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Birr Historical Society gets 2018 season off to a good start

Thursday, 25 January 2018

Birr Historical Society gets 2018 season off to a good start thumbnailThe late Gerry Hoare second from right pictured at Birr Historical Society's 2017 Heritage week tour of Crinkill.

BIRR Historical Society began their 2018 season with a most interesting talk on Lord Dunkellin, by noted Portumna historian John Joe Conwell.

A large audience turned out on the evening despite the inclement weather of mid-January. Their efforts were rewarded by what turned out to be a most fascinating story of a famous member, of a leading Anglo-Irish family.

Brian Kennedy, President of Birr Historical Society, began by welcoming members and guests to the County Arms Hotel for what he hoped would be an enriching historical year for all their members. He noted, however, that Birr Historical Society was greatly saddened by the passing of life long member Gerry Hoare, since their December meeting.

He recalled how Gerry was a constant presence at all the society's activities. Gerry had a wonderful store of local historical knowledge and was always ready to reminisce on Birr, in bygone days.

Brian recalled how he, secretary Jimmy Shortt and several members enjoyed Gerry's company at the Heritage Seminar walk in Birr Castle grounds just a month before his unexpected demise. He concluded by expressing the sympathy of members to Gerry's wife Mary, sons, daughters and extended family on their sad loss.

A vote of sympathy was also extended to member Willie Eades on the sudden death of his sister Hazel Eades-Mellsop, Hazel's mother Betty, husband Bobby and extended family were included in the sympathy. A minute's silence was observed as a mark of respect.

John Joe began his talk with a potted summary of the de Burgo or Burke family from their arrival in Ireland at the time of the Norman Conquest. The Burkes of Clanrickarde were a formidable family with many power bases in Galway and lands stretching from Clifden to Portumna.

400 years ago this year, the Clanrickardes established what would become their headquarters in Portumna Castle. Many are familiar with this magnificently restored building.


When it was accidently destroyed by fire in the early 19th century it was replaced by a mansion, never fully completed, in what is now the carpark of Portumna Forest Park. The cut-stone from this house (also destroyed accidentally destroyed by fire in the early 1920's) was used to build Portumna's, St Bridget's Church, which opened in May 1961.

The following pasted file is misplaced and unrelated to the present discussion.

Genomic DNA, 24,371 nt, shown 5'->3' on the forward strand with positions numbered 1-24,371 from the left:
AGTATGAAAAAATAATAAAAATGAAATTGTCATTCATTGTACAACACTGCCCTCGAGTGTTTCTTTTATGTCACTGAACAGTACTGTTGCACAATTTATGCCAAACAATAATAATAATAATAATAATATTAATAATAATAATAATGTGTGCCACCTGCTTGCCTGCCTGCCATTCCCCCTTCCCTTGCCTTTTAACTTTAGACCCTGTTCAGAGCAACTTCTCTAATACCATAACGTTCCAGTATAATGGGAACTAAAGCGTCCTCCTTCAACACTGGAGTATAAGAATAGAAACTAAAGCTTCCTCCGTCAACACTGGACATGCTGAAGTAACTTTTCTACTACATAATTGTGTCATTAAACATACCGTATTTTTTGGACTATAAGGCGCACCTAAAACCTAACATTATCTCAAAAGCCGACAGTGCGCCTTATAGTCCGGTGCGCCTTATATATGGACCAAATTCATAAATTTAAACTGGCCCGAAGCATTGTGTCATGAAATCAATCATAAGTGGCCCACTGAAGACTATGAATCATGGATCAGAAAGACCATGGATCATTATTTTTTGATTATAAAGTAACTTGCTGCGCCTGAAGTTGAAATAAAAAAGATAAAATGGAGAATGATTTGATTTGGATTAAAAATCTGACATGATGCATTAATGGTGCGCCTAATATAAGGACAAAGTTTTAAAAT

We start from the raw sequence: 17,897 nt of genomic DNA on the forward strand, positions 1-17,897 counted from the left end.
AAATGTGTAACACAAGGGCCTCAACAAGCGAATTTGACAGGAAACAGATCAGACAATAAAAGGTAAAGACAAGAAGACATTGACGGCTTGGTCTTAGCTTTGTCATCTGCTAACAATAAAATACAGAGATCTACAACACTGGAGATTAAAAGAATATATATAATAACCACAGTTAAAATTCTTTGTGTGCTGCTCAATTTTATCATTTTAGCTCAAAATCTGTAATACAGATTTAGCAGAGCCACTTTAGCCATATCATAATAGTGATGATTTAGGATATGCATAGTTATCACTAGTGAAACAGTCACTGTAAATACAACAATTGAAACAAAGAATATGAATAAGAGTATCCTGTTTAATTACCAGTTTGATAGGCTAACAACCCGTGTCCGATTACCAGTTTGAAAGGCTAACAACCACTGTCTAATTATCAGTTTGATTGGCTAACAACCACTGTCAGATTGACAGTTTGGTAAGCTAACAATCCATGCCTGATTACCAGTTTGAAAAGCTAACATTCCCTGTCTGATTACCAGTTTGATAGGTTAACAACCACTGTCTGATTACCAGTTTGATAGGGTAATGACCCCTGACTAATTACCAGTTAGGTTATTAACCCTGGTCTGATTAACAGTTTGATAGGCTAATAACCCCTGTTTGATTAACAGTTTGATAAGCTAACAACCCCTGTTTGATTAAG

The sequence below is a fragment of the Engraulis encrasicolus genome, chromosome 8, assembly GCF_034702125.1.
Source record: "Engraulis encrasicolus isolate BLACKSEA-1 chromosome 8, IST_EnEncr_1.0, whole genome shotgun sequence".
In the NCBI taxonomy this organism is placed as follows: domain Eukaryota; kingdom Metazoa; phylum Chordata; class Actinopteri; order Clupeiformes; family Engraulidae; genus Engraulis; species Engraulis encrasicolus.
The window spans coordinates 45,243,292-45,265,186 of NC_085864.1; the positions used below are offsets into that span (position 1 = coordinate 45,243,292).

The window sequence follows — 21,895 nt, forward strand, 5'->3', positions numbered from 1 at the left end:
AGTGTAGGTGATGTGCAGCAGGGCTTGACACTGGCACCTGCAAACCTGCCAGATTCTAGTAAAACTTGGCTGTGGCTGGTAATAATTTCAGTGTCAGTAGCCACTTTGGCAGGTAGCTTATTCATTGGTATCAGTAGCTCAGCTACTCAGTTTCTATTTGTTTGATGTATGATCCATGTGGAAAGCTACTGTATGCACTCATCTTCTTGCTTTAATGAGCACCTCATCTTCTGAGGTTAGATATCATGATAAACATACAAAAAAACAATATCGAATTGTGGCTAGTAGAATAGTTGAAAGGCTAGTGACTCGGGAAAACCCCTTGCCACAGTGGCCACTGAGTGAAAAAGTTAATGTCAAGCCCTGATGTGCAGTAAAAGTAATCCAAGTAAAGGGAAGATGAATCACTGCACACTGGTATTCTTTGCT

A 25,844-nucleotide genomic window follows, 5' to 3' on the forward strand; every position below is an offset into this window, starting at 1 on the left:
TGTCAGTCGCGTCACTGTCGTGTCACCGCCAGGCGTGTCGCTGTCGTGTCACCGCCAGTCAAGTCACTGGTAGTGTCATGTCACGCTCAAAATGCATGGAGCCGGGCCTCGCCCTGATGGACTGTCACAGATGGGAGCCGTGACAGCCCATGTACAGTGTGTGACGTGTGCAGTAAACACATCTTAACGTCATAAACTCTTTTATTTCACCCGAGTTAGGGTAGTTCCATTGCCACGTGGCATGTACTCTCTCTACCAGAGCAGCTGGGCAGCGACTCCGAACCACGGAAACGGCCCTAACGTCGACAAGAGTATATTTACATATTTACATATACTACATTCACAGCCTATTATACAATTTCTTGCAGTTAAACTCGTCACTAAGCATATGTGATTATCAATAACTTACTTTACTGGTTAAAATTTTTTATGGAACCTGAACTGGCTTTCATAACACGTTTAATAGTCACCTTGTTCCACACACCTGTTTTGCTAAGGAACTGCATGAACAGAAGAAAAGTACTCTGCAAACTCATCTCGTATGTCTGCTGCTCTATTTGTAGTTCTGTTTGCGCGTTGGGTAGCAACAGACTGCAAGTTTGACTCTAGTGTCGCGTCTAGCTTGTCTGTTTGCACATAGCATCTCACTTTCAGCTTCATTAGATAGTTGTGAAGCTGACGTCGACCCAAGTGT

John Joe brought the audience on a fascinating journey through the short 40-year life span (1829-1869) of Ulick de Burgh (Lord Dunkellin). An MP for the area he was also responsible for the estates in the Portumna neighbourhood. A popular landlord, he lived a life of excess as did so many of his class.


In the end he died seven years before his father and was succeeded to the Clanrickarde title by his notorious younger brother Hubert, known as "the Miser Earl". Hubert, as 15th Earl, was unlike his brother a most unpopular man and responsible for many evictions in the Woodford area.

Following Ulick's untimely death in 1869, a committee was established to erect a memorial to him. Interestingly only people from Galway could contribute to this memorial. They commissioned John Henry Foley the noted sculptor to create a statue for Eyre Square in Galway.


Interestingly, as John Joe mentioned, Foley also sculpted the statue of the 3rd Earl of Rosse, in John's Place, as Jimmy Shortt had pointed out in the invitation sent to members for the meeting. The Galway statue was unceremoniously dragged from its pedestal in 1922 and dumped in the Corrib. This action, apart from the national struggle of the day, was probably influence by the unpopularity of the Clanrickarde family, due to Hubert's actions.

The talk was followed by a question and answer session. Concluding the meeting Brian Kennedy thanked John Joe Conwell for his talk and reminded members David Broderick would speak on the Heads of Derrylahan and the burning of their house during the War of Independence, on Monday February 19.

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